Preparing for the Second Season

  • Posted on: 25 December 2014
  • By: lrigby

In the fall of 1911 the Halifax Rink Arena Manager Fred “Brownie” Mahar headed to Montreal to meet with representatives of the NHA and to inspect the “big rinks in upper Canada”. Mahar himself was a well known athlete in Halifax having previously competed for the Stanley Cup during a 1900 challenge series between the victorious Montreal Shamrocks and the Halifax Crescents amateur team.   Mahar’s objective was to receive pointers from these executives that he could bring back to the Maritimes to “benefit Halifax’s big hockey and skating arena”.  The Halifax Echo reported that Mahar had an “interesting talk with the President of the National Hockey Association, Emmett Quinn, who was only too pleased to give, for the benefit of Halifax, any information regarding the National Association and Canada’s great winter sport”.  It was at this meeting that Emmett Quinn explained to Brownie Mahar the NHA’s reasoning for reducing the number of players on the ice from seven to six.  Mr. Quinn indicated that the NHA was moving in this direction in order to speed up the game by dropping the rover position.  Mr. Quinn also discussed the NHA’s idea of amalgamating every professional league in Canada into one grand organization similar to major league baseball at the time.

It was announced in the late fall of 1911 that Halifax was looking to add a second team to the professional league.  It was assumed that one team would consist of imported players and the second team would consist of local professionals.  The second team was to be named the Halifax Socials and would play in the same arena as the Crescents.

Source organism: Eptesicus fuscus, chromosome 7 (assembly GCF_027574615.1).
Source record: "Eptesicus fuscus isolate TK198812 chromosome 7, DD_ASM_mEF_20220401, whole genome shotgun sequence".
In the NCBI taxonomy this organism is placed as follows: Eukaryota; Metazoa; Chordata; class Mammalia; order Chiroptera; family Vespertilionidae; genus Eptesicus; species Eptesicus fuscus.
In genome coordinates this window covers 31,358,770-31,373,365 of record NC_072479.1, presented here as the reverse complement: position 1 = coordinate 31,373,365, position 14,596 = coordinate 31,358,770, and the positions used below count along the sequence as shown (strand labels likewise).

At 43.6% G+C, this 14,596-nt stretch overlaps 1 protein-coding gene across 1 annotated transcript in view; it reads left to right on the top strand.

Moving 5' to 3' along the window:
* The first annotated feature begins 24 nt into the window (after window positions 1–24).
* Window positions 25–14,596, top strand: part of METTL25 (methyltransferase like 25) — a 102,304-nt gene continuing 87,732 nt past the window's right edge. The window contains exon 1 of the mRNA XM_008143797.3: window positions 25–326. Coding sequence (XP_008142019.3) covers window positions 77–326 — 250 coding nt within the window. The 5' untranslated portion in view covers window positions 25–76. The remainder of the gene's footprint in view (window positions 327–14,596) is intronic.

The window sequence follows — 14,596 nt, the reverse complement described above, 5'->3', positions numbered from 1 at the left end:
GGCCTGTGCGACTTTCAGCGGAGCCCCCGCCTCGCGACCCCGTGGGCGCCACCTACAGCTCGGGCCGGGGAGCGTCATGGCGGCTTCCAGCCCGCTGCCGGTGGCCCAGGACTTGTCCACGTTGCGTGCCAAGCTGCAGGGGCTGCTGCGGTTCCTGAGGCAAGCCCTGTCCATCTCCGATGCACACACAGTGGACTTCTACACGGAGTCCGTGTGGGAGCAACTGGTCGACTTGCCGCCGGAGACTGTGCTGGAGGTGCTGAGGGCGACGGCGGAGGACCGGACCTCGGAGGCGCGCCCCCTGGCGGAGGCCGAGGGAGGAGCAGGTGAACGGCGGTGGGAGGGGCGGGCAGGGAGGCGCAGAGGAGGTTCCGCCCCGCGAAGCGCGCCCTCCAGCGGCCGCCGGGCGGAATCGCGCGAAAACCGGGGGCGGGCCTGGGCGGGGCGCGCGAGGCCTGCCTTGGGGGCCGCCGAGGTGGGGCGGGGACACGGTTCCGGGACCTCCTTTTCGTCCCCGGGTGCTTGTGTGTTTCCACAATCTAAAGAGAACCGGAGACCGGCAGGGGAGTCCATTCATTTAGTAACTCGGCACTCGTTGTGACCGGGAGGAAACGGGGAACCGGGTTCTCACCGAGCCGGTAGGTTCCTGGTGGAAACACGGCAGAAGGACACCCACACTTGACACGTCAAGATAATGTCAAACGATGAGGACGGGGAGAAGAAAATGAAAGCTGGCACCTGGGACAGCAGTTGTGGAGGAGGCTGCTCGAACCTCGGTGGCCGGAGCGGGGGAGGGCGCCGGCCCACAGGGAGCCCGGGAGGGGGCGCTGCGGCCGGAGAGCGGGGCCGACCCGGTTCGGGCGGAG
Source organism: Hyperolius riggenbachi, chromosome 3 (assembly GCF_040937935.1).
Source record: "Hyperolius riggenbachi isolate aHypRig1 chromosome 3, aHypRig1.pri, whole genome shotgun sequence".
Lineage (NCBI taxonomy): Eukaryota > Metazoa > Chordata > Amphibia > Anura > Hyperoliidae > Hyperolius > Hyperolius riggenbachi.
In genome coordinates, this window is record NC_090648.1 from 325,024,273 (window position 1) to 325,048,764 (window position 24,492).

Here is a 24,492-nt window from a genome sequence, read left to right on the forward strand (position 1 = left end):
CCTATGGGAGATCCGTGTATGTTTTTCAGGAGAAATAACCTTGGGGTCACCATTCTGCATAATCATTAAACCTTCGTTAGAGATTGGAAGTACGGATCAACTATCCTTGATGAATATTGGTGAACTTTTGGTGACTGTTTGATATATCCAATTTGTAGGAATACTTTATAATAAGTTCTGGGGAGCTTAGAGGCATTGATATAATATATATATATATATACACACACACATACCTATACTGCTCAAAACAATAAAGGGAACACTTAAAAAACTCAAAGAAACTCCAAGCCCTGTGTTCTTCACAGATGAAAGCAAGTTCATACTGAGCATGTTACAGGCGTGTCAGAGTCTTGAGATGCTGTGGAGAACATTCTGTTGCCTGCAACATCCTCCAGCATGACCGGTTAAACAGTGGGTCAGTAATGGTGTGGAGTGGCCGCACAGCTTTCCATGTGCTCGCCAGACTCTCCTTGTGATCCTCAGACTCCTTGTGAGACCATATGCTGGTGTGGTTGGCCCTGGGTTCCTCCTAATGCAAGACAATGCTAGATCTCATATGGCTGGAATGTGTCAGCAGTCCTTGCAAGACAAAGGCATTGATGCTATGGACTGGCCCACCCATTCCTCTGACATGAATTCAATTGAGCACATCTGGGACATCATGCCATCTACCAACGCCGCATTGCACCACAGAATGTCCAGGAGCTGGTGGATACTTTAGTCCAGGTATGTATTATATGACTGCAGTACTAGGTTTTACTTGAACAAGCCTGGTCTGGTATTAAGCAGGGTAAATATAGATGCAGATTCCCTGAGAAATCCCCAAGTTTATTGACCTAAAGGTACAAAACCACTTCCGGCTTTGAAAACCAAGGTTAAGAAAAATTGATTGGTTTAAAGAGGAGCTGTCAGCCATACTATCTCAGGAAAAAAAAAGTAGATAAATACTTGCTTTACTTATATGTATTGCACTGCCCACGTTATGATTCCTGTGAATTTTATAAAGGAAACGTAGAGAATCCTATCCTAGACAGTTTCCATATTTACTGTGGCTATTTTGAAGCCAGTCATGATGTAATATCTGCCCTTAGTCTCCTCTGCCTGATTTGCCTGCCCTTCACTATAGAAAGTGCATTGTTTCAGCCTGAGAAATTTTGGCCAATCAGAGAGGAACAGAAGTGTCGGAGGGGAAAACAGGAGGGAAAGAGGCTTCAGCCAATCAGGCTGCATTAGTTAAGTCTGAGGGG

In a big move toward league credibility in late November, the executives of the Maritime Professional League began to send representatives to Upper Canadian cities on scouting missions in an attempt to sign the better players.  These teams received an unexpected windfall when the Ontario Professional Hockey League folded after the 1911 hockey season.  Rollie Norman, Moncton’s player/manager was able to sign several players from the defunct Galt franchise.  Galt had challenged Ottawa for the Stanley Cup the previous season. Some of these players included Tommy Smith, Ras Murphy and Mike Murphy.

On November twenty-ninth 1911, it was announced that the Maritime Professional Hockey Association (MPHA) would adopt the National Hockey Association rules.  This meant that the league would be converting to a six man game. Also, instead of the game consisting of two halves it would now consist of three twenty minute periods. It was also decided to allow the substitution of players whenever desired.  The executive of the league was elected with J. C. Lithgow named President, F. P. Somner vice-president and Gordon Isnor, Secretary-Treasurer. A thirty-six game schedule was adopted which gave each team nine home games.  The season was scheduled to begin on January 2nd 1912 and finish up on March 1st.

Great news came from the Ottawa Dispatch in late December that “the Stanley Cup trustees will probably lift the lid this season on the Maritime Provinces League, and accept a challenge from the Easterners with the holders of the NHA title, at the close of the 1912 season.”  This was exciting news for the fans of the maritime league and many believed that their strong showing against the NHA’s Montreal Canadians the previous season went a long way towards increasing the credibility of their professional league.